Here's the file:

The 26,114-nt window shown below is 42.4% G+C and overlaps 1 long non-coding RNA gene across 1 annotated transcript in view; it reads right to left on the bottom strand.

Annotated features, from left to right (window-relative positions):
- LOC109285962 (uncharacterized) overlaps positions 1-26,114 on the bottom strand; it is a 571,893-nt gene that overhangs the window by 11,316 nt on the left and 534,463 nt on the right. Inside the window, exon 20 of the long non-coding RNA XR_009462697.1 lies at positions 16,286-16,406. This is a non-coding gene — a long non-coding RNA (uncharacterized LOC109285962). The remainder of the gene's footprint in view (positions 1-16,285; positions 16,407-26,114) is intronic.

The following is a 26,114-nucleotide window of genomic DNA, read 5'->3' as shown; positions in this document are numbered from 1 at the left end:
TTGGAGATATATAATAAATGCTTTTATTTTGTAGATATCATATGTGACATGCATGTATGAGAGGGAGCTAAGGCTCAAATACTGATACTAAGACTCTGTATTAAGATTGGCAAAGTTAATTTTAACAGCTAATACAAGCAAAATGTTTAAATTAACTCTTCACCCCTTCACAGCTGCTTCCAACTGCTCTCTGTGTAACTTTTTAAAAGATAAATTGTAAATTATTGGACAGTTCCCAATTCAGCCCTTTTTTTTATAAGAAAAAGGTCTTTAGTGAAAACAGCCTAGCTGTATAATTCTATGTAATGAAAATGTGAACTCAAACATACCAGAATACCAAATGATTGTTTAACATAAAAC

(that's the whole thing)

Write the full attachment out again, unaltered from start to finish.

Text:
The 26,114-nt window shown below is 42.4% G+C and overlaps 1 long non-coding RNA gene across 1 annotated transcript in view; it reads right to left on the bottom strand.

Annotated features, from left to right (window-relative positions):
- LOC109285962 (uncharacterized) overlaps positions 1-26,114 on the bottom strand; it is a 571,893-nt gene that overhangs the window by 11,316 nt on the left and 534,463 nt on the right. Inside the window, exon 20 of the long non-coding RNA XR_009462697.1 lies at positions 16,286-16,406. This is a non-coding gene — a long non-coding RNA (uncharacterized LOC109285962). The remainder of the gene's footprint in view (positions 1-16,285; positions 16,407-26,114) is intronic.

The following is a 26,114-nucleotide window of genomic DNA, read 5'->3' as shown; positions in this document are numbered from 1 at the left end:
TTGGAGATATATAATAAATGCTTTTATTTTGTAGATATCATATGTGACATGCATGTATGAGAGGGAGCTAAGGCTCAAATACTGATACTAAGACTCTGTATTAAGATTGGCAAAGTTAATTTTAACAGCTAATACAAGCAAAATGTTTAAATTAACTCTTCACCCCTTCACAGCTGCTTCCAACTGCTCTCTGTGTAACTTTTTAAAAGATAAATTGTAAATTATTGGACAGTTCCCAATTCAGCCCTTTTTTTTATAAGAAAAAGGTCTTTAGTGAAAACAGCCTAGCTGTATAATTCTATGTAATGAAAATGTGAACTCAAACATACCAGAATACCAAATGATTGTTTAACATAAAAC